Id., at 57.

Thus, in Gonier, the court concluded that the claimant’s decision to continue working as a painter despite an unfortunate tendency to succumb to occasional spells of unconsciousness did not rise to the level of serious or willful misconduct, because the claimant “did not continue to work knowing at this time of his liability to suffer one of these spells of unconsciousness which would be likely to cause him to fall, so that his course could not be found to have been done purposely with knowledge. Neither could it be said that the circumstances show on his part a reckless disregard of consequences for his own safety.” Id., at 58.

Similarly, in Mancini v. Scovill Mfg.Co., 98 Conn. 591 (1923), the court declined to find a claimant’s decision to ignore the specific advice of her employer relative to correct procedures while using a manufacturing device constituted serious misconduct because there existed some question as to whether the claimant had ever been told the safety reasons behind the employer’s instructions.5 Thus, while the court determined “[i]t was improper conduct for [the claimant] to violate the instruction of the foreman,” id., at 600, the claimant’s decision to do so did not rise to the level of serious misconduct, which “could not be found until it appeared that the plaintiff fully knew and appreciated that her misconduct would expose her to serious injury, and, so knowing and appreciating, did the act in violation of her instruction, from which her injury resulted.” Id.

In sharp contrast, our Supreme Court did uphold a finding of willful and serious misconduct in Paternostro v. Arborio Corp., 56 Conn. App. 215 (1999), cert. denied, 252 Conn. 928 (2000), involving a claimant who, while employed by the respondent as a member of a road crew, was struck by an automobile and killed in the process of correcting a sign pattern on Interstate 84. The claimant “parked the company truck on the left shoulder of the highway and, in contravention of company policy, walked across three highway lanes to fix a sign located on the right shoulder of the highway.” Id., at 216. The record contained evidence that certain items found inside the claimant’s truck along with a blood sample drawn from the claimant indicated the claimant’s blood alcohol level may have been in excess of the legal limits at the time of the accident. Testimony also revealed that the claimant, “[a]s a member of the sign crew and as the union steward … was trained and familiar with the safety procedures for erecting the warning signs.” Id. The Paternostro court found, consistent with the trial commissioner’s findings, that the claimant’s consumption of alcohol “to the point of intoxication during work hours,” id., at 218, constituted willful and serious misconduct, as did his decision to “[walk] across the highway, in violation of the employer’s policy, at a time when traffic was heavy and at a location where visibility was diminished.” Id.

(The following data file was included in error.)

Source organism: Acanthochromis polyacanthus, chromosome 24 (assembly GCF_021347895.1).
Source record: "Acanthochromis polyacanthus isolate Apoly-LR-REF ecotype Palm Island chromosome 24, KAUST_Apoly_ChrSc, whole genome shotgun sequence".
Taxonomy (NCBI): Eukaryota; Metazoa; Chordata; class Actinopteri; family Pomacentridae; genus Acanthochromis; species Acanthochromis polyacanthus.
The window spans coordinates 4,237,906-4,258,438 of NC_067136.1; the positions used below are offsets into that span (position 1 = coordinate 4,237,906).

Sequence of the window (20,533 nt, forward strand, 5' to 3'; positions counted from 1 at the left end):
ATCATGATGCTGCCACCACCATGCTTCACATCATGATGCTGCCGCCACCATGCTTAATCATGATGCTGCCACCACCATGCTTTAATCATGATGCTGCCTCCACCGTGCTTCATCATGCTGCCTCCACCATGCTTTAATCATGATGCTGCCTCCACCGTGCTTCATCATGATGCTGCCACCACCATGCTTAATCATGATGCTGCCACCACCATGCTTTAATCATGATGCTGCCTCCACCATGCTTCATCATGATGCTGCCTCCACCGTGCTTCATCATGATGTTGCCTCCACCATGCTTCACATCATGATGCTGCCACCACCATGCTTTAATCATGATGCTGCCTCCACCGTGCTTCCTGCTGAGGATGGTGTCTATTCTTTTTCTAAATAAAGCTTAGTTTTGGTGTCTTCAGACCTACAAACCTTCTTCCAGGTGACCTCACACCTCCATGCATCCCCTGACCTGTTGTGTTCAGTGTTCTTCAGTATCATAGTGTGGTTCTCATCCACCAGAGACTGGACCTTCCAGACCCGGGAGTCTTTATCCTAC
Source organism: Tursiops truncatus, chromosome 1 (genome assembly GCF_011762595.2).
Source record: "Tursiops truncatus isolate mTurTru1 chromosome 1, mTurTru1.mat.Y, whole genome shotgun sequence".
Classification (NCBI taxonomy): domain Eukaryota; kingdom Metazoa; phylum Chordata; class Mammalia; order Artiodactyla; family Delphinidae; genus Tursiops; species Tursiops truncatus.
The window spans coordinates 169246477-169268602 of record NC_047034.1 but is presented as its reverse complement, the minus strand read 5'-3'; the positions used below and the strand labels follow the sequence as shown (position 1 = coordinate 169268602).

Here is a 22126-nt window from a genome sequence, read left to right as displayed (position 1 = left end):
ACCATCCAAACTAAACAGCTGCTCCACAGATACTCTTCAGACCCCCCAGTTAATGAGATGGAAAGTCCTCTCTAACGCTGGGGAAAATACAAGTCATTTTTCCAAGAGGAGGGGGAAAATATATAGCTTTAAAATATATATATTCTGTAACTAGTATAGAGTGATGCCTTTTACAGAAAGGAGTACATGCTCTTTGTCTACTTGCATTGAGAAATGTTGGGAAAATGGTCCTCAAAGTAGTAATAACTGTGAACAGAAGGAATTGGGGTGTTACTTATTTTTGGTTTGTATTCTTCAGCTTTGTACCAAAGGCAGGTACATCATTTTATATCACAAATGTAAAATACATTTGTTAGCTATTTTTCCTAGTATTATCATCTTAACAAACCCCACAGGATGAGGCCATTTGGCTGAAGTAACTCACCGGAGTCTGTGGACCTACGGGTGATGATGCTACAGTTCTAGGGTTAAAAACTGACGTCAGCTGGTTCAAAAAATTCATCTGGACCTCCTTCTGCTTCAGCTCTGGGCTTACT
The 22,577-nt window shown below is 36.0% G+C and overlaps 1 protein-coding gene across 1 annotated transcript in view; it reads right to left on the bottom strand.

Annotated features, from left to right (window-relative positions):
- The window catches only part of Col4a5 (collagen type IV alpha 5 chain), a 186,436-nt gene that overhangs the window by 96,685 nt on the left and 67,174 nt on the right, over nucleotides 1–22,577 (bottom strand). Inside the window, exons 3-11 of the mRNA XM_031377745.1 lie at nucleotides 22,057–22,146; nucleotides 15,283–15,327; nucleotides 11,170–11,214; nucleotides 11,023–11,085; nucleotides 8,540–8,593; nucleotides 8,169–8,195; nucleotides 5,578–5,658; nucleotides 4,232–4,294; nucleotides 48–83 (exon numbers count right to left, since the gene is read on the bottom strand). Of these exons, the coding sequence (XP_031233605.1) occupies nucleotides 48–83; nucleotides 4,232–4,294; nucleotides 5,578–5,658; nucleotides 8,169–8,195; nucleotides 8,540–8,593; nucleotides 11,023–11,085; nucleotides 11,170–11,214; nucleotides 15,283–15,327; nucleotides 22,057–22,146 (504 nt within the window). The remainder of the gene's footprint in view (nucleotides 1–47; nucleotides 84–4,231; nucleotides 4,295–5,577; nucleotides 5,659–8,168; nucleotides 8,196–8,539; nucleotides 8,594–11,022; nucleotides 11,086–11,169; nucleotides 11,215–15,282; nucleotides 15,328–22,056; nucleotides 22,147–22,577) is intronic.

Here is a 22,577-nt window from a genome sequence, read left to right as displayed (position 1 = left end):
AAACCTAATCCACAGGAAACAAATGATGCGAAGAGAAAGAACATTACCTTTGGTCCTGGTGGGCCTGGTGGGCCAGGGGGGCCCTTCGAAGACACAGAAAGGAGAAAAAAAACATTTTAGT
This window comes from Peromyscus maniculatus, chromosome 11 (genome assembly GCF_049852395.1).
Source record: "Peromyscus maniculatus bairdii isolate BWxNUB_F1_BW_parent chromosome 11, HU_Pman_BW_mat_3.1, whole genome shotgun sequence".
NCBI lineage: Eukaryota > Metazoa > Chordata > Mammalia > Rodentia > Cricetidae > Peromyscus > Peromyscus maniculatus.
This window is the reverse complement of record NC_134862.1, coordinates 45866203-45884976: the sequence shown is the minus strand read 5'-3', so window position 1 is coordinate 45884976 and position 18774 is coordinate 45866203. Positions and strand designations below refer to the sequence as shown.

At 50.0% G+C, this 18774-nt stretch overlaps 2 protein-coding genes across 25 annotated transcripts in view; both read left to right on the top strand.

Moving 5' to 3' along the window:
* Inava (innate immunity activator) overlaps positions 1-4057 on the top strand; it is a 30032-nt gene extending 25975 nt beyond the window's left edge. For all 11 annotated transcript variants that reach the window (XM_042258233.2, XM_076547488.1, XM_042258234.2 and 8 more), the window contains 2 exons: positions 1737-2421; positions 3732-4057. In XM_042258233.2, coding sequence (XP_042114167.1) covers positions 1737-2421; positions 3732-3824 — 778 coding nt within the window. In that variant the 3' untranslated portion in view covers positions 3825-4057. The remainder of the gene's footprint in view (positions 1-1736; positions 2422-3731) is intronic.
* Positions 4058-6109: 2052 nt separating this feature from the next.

Noting (as had the Gonier court) that “[w]ilful misconduct may be either intentional or reckless misconduct,” Paternostro, supra, at 221, citing Caraher v. Sears, Roebuck & Co., 124 Conn. 409, 415 (1938), the court went on to further define reckless misconduct as “highly unreasonable conduct, involving an extreme departure from ordinary care, in a situation where a high degree of danger is apparent. . . .” Dubay v. Irish, 207 Conn. 518, 533 (1988), quoting W. Prosser & W. Keeton, Torts (5th Ed.) 34, p. 214. The Dubay court also observed that “[t]he state of mind amounting to recklessness may be inferred from conduct. But, in order to infer it, there must be something more than a failure to exercise a reasonable degree of watchfulness to avoid danger to others or to take reasonable precautions to avoid injury to them.” Id., at 532, quoting Mooney v. Wabrek, 129 Conn. 302, 308 (1942).

Similarly, in Colon v. Savin Brothers, Inc., 12 Conn. Workers’ Comp. Rev. Op. 299, 1574 CRB-1-92-11 (June 13, 1994), this board upheld the trial commissioner’s decision to dismiss a claim after finding the claimant’s injuries arose from his effort to resist arrest and therefore constituted willful and serious misconduct.6 Noting that “an employee sustaining an otherwise compensable, on-the-job injury will be disqualified from compensation because of the wilful and serious nature of his misconduct which causes that injury”, id., at 301, we concluded “the claimant’s injury here was the result of his intentional interference with a police officer and the events followed as a result of that criminal conduct. The trial commissioner therefore properly disqualified the claimant from benefits under Sec. 31-284(a).” Id.

Turning our analysis to the matter at bar, we note at the outset that the record is rife with testimony supporting the inference that the claimant, in spite of his training and presumed awareness of detention center policies, did not comport himself in a manner consistent with those policies. For instance, Germaine Fleeting, a juvenile detention officer who witnessed the incident, testified that the claimant’s “first duty” was to back away from the situation, June 13, 2006 Transcript, at 49-50, and that the claimant should never have allowed himself to come face to face with the claimant. Id., at 50. Fleeting also testified that staff members are instructed to verbally deescalate tense situations and then call upon other staff members for intervention. Id., at 48. Fleeting described the encounter between the claimant and the detainee as a “tussling match,” id., at 37, and testified that the claimant grabbed the detainee’s clothing, which is not a proper restraint. Id., at 49.